Karl Marx on Religion

Is Religion the Opiate of the Masses?

Karl Marx
Courtesy of US National Archives

Karl Marx is famous — or perhaps infamous — for writing that "religion is the opium of the people" (which is usually translated as "religion is the opiate of the masses"). People who know nothing else about him probably know that he wrote that, but unfortunately few actually understand what he meant because so few of  those familiar with that quote have any understanding of the context. This means that so many have a significantly distorted impression of what Marx actually thought about religion and religious belief.

The truth is that, while Marx was very critical of religion, he was also in some ways sympathetic.


Religion and Oppression

Karl Marx, writes in Critique of Hegel's Philosophy of Right:

Religious distress is at the same time the expression of real distress and the protest against real distress. Religion is the sigh of the oppressed creature, the heart of a heartless world, just as it is the spirit of a spiritless situation. It is the opium of the people. The abolition of religion as the illusory happiness of the people is required for their real happiness. The demand to give up the illusion about its condition is the demand to give up a condition which needs illusions.

Usually all one gets from the above passage is "Religion is the opium of the people" (with no ellipses to indicate that something has been removed). Sometimes "Religion is the sigh of the oppressed creature" is included. If you compare these with the full quotation, it's clear that a great deal more is being said than what most people are aware of.

In the above quotation, Marx is saying that religion's purpose is to create illusory fantasies for the poor. Economic realities prevent them from finding true happiness in this life, so religion tells them that this is OK because they will find true happiness in the next life. Although this is a criticism of religion, Marx is not without sympathy: people are in distress and religion provides solace, just as people who are physically injured receive relief from opiate-based drugs.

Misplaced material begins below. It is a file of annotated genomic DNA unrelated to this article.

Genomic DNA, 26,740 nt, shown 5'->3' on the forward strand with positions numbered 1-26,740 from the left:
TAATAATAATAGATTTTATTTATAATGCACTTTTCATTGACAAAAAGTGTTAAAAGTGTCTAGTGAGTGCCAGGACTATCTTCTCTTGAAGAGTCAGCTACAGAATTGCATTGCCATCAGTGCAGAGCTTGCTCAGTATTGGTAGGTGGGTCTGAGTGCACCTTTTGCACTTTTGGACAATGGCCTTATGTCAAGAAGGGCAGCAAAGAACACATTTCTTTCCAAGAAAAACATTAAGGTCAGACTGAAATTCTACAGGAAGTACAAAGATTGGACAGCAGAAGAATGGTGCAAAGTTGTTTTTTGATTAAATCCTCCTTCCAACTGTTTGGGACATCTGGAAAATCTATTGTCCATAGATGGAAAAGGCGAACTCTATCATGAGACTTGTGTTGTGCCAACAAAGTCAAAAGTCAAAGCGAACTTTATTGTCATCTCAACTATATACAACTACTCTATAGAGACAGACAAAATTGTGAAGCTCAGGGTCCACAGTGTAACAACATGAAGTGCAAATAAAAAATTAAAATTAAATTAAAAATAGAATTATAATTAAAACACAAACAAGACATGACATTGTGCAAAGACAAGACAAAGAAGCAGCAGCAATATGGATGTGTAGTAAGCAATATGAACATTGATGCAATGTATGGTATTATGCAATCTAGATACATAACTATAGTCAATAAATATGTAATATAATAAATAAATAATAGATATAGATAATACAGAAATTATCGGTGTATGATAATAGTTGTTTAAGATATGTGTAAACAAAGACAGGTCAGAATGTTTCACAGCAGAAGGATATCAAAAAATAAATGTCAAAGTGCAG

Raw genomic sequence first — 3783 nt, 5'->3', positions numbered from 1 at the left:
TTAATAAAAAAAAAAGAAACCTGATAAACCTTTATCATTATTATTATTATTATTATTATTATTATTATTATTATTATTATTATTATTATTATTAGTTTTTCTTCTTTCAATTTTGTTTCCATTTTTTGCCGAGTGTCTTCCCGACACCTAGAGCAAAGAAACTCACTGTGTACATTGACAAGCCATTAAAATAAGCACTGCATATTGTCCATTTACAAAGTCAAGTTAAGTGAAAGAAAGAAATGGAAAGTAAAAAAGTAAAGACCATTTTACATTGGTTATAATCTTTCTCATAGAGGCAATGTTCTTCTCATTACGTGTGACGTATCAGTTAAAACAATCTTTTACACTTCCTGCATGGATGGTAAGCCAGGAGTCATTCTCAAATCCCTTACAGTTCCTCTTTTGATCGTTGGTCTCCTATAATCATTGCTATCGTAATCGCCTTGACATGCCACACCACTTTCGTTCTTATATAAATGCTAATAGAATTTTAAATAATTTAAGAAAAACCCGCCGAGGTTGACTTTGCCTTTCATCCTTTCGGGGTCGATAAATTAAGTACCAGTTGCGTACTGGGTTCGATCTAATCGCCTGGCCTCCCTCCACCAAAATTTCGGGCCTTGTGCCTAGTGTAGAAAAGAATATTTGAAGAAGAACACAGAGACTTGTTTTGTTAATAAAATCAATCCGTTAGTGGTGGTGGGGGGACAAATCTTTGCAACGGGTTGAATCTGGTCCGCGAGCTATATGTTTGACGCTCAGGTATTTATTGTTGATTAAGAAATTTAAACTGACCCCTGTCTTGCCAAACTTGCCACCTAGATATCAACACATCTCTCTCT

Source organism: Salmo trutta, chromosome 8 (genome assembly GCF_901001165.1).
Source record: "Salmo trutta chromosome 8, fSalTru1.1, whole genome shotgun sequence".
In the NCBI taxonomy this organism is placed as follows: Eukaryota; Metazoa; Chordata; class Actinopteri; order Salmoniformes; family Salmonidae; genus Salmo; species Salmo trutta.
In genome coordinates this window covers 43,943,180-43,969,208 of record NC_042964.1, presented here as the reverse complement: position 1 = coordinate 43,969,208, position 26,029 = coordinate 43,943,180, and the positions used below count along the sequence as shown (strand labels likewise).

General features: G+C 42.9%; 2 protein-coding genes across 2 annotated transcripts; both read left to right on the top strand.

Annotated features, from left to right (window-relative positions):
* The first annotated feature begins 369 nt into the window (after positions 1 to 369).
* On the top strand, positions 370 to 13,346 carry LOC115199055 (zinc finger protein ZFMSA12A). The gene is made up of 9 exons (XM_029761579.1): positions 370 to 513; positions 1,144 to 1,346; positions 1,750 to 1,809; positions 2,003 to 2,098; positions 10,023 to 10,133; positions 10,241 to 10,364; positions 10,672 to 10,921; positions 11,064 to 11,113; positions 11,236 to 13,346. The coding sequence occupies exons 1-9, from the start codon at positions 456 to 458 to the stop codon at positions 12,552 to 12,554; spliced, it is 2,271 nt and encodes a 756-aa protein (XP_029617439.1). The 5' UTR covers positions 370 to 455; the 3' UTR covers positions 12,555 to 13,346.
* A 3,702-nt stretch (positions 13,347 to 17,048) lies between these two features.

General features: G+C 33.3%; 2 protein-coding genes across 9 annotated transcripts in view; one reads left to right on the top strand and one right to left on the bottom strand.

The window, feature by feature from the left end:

The quote is not, then, as negative as most portray (at least about religion). In some ways, even the slightly extended quote which people might see is a bit dishonest because saying "Religion is the sigh of the oppressed creature..." deliberately leaves out the additional statement that it is also the "heart of a heartless world."

What we have is a critique of society that has become heartless rather than of religion which tries to provide a bit of solace. One can argue that Marx offers a partial validation of religion in that it tries to become the heart of a heartless world. For all its problems, religion doesn't matter so much — it is not the real problem. Religion is a set of ideas, and ideas are expressions of material realities. Religion and belief in gods are a symptom of a disease, not the disease itself.

Still, it would be a mistake to think that Marx is uncritical towards religion — it may try to provide heart, but it fails. For Marx, the problem lies in the obvious fact that an opiate drug fails to fix a physical injury — it merely helps you forget pain and suffering. Relief from pain may be fine up to a point, but only as long as you are also trying to solve the underlying problems causing the pain.

Similarly, religion does not fix the underlying causes of people's pain and suffering — instead, it helps them forget why they are suffering and gets them to look forward to an imaginary future when the pain will cease.

Even worse, this "drug" is administered by the same oppressors who are responsible for the pain and suffering in the first place. Religion is an expression of more fundamental unhappiness and symptom of more fundamental and oppressive economic realities. Hopefully, humans will create a society in which the economic conditions causing so much pain and suffering would be eradicated and, therefore, the need for soothing drugs like religion will cease. Of course, for Marx such a turn of events isn't to be "hoped for" because human history was leading inevitably towards it.


Marx and Religion

So, in spite of his obvious dislike of and anger towards religion, Marx did not make religion the primary enemy of workers and communists, regardless of what might have been done by 20th century communists.

Had Marx regarded religion as a more serious enemy, he would have devoted more time to it in his writings. Instead, he focused on economic and political structures that in his mind served to oppress people.

For this reason, some Marxists could be sympathetic to religion. Karl Kautsky, in his book Foundations of Christianity, wrote that early Christianity was, in some respects, a proletarian revolution against privileged Roman oppressors. In Latin America, some Catholic theologians have used Marxist categories to frame their critique of economic injustice, resulting in "liberation theology."

Marx's relationship with and ideas about religion are thus far more complex than most realize. Marx's analysis of religion has flaws, but despite them his perspective is worth taking seriously. Specifically, he argues that religion is not so much an independent "thing" in society but, rather, a reflection or creation of other, more fundamental "things" like economic relationships. That's not the only way of looking at religion, but it can provide some interesting illumination on the social roles that religion plays.